- The most important thing to remember is do not click on the link or give out your personal information. It is possible for your computer to become infected with malicious software simply by visiting a phishing site – without you even realizing it. If you receive a questionable e-mail, take some time and check up on the information. Often sites like snopes.com list common e-mail scams. Go to that website of the company you received the e-mail from and contact their customer service reps via phone or online to verify the validity of the e-mail.
- Another thing you should do is create a strong password for your e-mail account by using more than 7 characters and having a combination of upper and lower case characters, numbers, and special characters, like the @ or # symbols. It's also a good idea to change your password on a regular basis. The next time you change your Hotmail password, you can check “make my password expire every 72 days” to remind you to change it.
- Finally, help us identify new scams. If you use Hotmail and received a phishing e-mail, you can select the dropdown next to "Junk,” and select "Report phishing scam.” Whatever you do, do not reply back to the sender. You should also report phishing scams to the Anti-Phishing Working Group by e-mailing them at firstname.lastname@example.org.
Q: How common is this scam?
A: The most recent version of Microsoft’s Security Intelligence Report (Volume 6) shows that more than 97 percent of e-mail messages sent over the Internet are unwanted: They have malicious attachments, are phishing attacks, or are spam.
Q: Is Microsoft taking any proactive steps to prevent this from happening?
A: To help protect people from phishing attacks, Microsoft is providing education and guidance to customers, collaborating with other technology leaders, businesses and governments and supporting law enforcement actions against phishers.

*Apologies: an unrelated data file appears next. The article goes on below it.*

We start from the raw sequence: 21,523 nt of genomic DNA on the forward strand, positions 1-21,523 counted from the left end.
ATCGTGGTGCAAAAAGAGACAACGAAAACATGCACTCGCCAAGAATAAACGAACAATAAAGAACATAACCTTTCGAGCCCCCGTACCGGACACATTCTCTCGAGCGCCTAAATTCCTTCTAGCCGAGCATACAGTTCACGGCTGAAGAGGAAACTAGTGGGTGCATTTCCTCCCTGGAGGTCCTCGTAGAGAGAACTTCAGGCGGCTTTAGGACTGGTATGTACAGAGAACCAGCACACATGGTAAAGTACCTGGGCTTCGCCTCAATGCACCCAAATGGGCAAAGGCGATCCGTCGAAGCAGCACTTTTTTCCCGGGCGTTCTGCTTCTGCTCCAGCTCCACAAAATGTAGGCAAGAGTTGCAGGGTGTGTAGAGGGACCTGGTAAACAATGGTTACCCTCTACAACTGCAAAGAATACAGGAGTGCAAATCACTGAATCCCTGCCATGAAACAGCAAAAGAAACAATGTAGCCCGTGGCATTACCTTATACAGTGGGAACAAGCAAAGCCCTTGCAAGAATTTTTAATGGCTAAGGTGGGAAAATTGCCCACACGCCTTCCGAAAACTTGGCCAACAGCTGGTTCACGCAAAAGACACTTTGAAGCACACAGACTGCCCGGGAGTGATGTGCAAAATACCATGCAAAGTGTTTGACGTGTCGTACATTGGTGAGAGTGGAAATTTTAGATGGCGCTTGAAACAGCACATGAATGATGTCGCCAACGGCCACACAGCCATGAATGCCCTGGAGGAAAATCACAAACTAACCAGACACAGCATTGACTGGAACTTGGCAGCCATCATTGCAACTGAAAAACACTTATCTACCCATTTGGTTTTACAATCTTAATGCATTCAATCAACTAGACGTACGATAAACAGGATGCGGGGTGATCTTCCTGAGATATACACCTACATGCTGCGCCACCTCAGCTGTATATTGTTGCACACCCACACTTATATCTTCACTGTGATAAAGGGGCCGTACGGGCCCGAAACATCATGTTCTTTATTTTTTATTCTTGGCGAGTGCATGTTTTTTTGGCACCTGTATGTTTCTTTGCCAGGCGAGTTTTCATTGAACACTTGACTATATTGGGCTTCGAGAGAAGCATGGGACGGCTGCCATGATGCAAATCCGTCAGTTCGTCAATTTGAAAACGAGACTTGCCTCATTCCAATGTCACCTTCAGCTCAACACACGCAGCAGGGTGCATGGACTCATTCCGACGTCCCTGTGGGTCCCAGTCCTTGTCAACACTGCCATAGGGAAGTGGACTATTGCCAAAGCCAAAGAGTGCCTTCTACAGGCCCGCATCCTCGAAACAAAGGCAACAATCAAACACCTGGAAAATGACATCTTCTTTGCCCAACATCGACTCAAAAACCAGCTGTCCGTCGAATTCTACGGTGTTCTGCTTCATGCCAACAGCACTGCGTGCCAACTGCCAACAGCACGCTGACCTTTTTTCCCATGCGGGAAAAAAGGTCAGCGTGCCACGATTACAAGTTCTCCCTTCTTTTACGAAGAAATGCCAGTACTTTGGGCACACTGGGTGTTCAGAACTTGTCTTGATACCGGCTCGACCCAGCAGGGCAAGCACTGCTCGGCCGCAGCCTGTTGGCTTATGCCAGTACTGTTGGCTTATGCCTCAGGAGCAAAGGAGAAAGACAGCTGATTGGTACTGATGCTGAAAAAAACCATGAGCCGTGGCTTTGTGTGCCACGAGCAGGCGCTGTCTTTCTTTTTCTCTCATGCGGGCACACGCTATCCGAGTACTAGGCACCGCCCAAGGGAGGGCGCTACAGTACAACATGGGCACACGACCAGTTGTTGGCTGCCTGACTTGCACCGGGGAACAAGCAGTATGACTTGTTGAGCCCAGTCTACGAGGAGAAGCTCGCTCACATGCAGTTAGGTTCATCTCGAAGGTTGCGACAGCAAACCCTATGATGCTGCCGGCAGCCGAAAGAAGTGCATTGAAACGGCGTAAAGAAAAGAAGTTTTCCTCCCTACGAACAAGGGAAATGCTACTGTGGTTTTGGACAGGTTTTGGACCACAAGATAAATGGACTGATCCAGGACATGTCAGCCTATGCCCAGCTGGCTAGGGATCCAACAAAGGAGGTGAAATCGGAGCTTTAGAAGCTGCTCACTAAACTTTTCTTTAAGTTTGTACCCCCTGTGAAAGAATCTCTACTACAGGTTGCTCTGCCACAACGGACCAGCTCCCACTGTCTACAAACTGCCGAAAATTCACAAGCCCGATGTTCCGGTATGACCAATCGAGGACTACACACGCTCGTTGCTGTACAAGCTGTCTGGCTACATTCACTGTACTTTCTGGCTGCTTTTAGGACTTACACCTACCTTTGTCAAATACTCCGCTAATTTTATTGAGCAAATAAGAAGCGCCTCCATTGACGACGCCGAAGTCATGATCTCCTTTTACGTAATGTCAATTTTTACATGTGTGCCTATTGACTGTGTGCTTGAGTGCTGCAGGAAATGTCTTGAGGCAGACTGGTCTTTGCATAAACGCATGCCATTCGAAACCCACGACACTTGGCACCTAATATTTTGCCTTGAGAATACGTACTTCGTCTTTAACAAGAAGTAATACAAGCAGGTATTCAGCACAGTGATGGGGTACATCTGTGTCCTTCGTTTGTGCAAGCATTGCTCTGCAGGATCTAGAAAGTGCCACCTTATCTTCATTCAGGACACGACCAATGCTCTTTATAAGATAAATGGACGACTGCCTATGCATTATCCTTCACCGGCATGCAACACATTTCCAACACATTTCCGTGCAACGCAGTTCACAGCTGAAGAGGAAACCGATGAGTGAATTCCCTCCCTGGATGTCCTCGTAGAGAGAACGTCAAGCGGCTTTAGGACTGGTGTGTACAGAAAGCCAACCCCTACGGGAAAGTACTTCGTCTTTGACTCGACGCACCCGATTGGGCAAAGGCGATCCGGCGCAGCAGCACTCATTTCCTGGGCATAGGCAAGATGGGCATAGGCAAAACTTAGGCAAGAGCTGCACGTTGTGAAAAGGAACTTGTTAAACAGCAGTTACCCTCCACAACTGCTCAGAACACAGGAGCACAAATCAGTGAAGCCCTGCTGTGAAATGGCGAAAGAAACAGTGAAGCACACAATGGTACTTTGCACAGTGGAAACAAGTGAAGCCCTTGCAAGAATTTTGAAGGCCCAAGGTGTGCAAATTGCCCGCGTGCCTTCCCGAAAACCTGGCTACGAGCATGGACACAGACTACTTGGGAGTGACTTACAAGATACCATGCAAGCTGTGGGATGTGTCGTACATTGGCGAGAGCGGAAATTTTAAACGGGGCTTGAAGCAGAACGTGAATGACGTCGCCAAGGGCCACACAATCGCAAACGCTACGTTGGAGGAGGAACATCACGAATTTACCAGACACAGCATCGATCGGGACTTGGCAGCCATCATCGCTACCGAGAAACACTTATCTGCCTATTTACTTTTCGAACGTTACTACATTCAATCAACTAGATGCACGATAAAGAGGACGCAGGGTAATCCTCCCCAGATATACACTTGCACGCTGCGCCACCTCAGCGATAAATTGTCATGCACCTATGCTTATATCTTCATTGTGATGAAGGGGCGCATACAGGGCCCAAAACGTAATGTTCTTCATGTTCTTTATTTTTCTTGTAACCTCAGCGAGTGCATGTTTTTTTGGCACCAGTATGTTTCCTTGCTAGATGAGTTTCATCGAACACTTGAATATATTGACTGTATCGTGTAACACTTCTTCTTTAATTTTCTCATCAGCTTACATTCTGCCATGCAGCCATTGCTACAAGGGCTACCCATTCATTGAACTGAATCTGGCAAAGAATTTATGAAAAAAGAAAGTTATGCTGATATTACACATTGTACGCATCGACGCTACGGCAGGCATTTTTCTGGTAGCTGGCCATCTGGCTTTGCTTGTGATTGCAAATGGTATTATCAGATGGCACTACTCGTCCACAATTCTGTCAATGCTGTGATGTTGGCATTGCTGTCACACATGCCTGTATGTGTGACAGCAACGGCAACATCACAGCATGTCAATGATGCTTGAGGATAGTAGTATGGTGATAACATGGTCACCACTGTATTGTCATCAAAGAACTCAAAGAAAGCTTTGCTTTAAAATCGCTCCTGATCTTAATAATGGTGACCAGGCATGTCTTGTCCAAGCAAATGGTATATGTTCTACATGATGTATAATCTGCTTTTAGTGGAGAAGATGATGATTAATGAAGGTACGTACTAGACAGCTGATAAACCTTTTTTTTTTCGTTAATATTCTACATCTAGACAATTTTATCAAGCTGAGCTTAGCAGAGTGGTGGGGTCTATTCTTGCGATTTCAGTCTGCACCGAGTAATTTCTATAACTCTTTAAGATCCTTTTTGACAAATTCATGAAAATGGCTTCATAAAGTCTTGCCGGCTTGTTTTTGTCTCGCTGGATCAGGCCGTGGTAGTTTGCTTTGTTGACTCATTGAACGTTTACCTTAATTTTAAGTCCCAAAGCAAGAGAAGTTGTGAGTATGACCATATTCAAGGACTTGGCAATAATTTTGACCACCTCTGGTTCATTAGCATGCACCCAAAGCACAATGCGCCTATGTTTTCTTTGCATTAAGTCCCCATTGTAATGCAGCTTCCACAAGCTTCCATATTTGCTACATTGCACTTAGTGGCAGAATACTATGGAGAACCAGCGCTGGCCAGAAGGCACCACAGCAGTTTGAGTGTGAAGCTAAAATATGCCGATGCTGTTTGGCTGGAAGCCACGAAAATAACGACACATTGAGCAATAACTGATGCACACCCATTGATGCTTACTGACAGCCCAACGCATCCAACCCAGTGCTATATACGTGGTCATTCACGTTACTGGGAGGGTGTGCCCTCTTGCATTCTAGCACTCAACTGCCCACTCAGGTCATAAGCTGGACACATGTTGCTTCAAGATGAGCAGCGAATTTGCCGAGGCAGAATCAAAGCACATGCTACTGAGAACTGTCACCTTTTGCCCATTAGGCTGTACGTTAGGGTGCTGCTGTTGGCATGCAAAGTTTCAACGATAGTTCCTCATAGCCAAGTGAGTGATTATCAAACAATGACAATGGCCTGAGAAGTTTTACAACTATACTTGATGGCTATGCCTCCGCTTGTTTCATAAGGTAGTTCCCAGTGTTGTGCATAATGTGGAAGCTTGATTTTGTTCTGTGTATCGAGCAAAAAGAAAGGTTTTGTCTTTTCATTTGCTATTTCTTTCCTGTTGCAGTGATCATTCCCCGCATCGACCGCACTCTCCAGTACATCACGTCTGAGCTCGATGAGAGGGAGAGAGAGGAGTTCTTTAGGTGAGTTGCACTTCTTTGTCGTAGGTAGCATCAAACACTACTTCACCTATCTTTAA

- We provide guidance and information to customers about how to stay safe online at www.microsoft.com/protect and work with others in the industry and governments to educate people on online threats and safety tips.
- From a technology perspective, because so much phishing comes from spammers, our Hotmail spam filter, called SmartScreen, blocks over 4.5 billion unwanted e-mails per day by distinguishing between legitimate e-mail and spam.
- The Microsoft Phishing Filter, which is free as part of Internet Explorer 7, Internet Explorer 8, Windows Vista and as an add-on for the Windows Live Search Toolbar, also helps protect people from phishing attacks by identifying suspicious or confirmed phishing sites and warning customers before they reach them.
- Law enforcement also plays a big role here. Microsoft has supported 191 enforcement actions against phishers worldwide. These include civil lawsuits filed by Microsoft, as well as civil and criminal actions by international government and law enforcement agencies for which Microsoft made referrals and subsequently provided support.
- Microsoft is a founding member of the Anti-Phishing Working Group, a cross-industry association focused on preventing phishing. Microsoft also actively participates in DigitalPhishNet, an alliance between law enforcement and industry leaders in a variety of sectors, including technology, banking, financial services, and online auctioneering. The group is focused on assisting law enforcement in apprehending and prosecuting those responsible for committing crimes against consumers through phishing.
Q: Shouldn’t Microsoft be doing more to protect people from phishing?
A: Combating phishing requires involvement from technology leaders, businesses operating online, law enforcement and governments. Microsoft plays a leading role in the Anti-Phishing Working Group, provides technologies to protect people from phishing and assists law enforcement to bring prosecutions against online criminals.